Politics & Policy

The Pro-Life Case for Hillary Clinton Fails to Persuade

Pro-life signs at the Supreme Court in 2014. (Jim Bourg/Reuters)
Trump puts some pro-lifers in a difficult spot, but Clinton is no answer to their dilemma.

Every election cycle, numerous media outlets publish editorials from purported pro-lifers claiming that pro-life interests would be better served if a pro-choice president were elected. This election cycle will doubtless be no different. In fact, pro-lifers have already seen evidence of this. This week, popular Evangelical blogger Rachel Held Evans wrote an article entitled “So You’re Thinking of Voting for a Pro-Choice Candidate.” Evans states that she is voting for Hillary Clinton and encourages other pro-lifers to do the same. Her article has already received coverage from a number of Christian and pro-life news outlets, including LifeNews.com and The Christian Post.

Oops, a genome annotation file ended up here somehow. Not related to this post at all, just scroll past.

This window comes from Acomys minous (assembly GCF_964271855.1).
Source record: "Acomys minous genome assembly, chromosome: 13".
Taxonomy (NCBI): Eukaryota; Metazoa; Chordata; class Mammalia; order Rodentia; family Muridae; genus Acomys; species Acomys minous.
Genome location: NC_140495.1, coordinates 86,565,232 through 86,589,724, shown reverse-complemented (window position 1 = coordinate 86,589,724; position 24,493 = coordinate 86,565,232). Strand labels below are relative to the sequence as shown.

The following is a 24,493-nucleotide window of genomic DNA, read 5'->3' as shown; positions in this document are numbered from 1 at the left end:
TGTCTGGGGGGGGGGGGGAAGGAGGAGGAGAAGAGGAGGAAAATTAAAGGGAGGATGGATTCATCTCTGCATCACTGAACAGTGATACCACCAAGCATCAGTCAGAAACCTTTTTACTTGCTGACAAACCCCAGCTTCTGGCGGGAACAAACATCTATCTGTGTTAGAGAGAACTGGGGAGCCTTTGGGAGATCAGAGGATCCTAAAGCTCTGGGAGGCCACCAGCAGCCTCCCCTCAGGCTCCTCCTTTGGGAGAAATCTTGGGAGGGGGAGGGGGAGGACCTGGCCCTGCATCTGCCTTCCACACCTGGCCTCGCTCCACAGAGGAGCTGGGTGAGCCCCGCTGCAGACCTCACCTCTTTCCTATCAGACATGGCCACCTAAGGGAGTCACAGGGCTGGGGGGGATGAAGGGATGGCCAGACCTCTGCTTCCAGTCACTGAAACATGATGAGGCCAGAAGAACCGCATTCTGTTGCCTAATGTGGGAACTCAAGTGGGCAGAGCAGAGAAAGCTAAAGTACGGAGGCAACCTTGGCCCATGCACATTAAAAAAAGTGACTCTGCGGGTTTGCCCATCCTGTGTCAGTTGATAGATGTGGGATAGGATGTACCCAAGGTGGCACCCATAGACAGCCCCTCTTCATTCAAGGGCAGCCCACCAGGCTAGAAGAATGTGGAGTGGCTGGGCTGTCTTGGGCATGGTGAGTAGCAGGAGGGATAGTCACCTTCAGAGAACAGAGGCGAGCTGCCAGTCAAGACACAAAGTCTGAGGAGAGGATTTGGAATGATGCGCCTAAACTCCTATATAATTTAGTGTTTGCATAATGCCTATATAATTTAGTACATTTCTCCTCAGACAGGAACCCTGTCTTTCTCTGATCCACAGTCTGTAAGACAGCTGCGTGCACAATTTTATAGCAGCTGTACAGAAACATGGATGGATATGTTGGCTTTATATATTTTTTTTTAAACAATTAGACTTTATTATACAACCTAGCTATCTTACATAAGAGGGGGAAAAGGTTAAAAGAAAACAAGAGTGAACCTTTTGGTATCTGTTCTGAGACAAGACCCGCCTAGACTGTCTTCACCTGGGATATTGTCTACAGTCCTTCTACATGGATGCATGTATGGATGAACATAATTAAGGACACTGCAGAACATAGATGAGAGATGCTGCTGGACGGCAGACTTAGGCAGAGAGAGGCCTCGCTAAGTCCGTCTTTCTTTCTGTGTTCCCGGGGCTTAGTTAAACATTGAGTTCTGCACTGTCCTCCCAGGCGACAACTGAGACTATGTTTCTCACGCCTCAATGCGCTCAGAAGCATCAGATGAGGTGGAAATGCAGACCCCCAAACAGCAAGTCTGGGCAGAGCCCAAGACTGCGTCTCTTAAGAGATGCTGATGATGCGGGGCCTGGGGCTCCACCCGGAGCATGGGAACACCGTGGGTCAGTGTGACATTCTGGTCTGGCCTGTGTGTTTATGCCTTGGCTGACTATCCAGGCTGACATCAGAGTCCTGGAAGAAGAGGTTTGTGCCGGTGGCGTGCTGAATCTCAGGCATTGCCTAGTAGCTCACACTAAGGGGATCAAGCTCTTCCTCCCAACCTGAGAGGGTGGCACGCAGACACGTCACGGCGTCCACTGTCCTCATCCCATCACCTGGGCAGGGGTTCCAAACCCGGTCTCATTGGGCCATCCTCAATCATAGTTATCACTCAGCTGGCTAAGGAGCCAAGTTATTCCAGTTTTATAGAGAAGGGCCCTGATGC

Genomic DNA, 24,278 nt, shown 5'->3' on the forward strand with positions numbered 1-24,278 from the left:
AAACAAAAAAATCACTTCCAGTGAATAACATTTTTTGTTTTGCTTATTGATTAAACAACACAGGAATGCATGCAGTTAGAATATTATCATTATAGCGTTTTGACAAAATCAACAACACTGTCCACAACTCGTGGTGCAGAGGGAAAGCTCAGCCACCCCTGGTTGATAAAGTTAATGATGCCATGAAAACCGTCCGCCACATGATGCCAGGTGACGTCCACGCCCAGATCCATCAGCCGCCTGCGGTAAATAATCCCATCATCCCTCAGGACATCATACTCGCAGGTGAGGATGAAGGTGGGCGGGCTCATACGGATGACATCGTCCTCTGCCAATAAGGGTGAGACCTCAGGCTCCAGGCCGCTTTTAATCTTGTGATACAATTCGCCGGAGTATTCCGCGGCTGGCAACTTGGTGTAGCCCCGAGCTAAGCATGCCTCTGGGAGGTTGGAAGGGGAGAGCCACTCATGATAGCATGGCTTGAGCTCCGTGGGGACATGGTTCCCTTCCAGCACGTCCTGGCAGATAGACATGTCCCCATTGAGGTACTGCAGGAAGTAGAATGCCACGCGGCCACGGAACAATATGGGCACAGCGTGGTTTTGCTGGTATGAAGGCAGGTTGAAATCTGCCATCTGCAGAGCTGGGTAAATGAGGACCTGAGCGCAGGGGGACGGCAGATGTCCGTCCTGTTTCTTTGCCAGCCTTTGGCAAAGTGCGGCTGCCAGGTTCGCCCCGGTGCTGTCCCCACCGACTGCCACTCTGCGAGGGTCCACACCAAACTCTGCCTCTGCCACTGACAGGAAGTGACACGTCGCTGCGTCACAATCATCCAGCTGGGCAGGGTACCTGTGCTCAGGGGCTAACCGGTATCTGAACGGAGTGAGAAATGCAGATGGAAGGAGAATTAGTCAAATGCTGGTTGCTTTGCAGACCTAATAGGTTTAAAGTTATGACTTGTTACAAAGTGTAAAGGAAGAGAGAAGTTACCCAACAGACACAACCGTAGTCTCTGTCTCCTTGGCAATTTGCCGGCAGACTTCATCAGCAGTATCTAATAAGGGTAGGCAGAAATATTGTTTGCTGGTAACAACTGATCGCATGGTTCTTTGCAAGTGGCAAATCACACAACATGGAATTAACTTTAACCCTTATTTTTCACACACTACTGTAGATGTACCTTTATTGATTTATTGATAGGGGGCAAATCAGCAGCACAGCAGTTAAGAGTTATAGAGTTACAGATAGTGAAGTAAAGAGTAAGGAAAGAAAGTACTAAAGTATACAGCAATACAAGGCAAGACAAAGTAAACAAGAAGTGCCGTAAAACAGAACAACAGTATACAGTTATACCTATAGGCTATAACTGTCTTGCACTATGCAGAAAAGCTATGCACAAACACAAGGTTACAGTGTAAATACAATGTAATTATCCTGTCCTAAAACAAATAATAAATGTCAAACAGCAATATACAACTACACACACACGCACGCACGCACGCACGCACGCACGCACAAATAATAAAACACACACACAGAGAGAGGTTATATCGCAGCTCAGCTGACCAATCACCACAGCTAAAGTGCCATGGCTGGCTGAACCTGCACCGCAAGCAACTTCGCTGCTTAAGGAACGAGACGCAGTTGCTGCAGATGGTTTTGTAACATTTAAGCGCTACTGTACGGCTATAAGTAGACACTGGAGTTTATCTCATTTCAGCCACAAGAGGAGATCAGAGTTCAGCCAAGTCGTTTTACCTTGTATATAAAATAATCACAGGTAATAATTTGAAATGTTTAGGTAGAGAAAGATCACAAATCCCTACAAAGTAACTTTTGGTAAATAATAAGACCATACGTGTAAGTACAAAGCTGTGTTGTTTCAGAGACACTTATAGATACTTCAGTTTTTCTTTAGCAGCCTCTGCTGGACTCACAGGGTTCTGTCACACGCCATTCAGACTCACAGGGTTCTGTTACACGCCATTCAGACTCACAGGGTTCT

Evans’s arguments are far from new. In fact, she rehashes most of the same arguments that have been made in countless mainstream media outlets in past election cycles. Here is a quick summary of Evans’s arguments for why pro-life voters should vote for Hillary Clinton: Voting for a pro-choice candidate is not the same thing as voting for abortion; pro-life laws are an ineffective strategy for reducing abortion rates; Hillary Clinton will support liberal economic policies and more government support for contraception, and those policies offer greater promise for reducing the incidence of abortion. I will address each of these arguments in turn.

Voting for a Pro-Choice Candidate is not the Same Thing as Voting for Abortion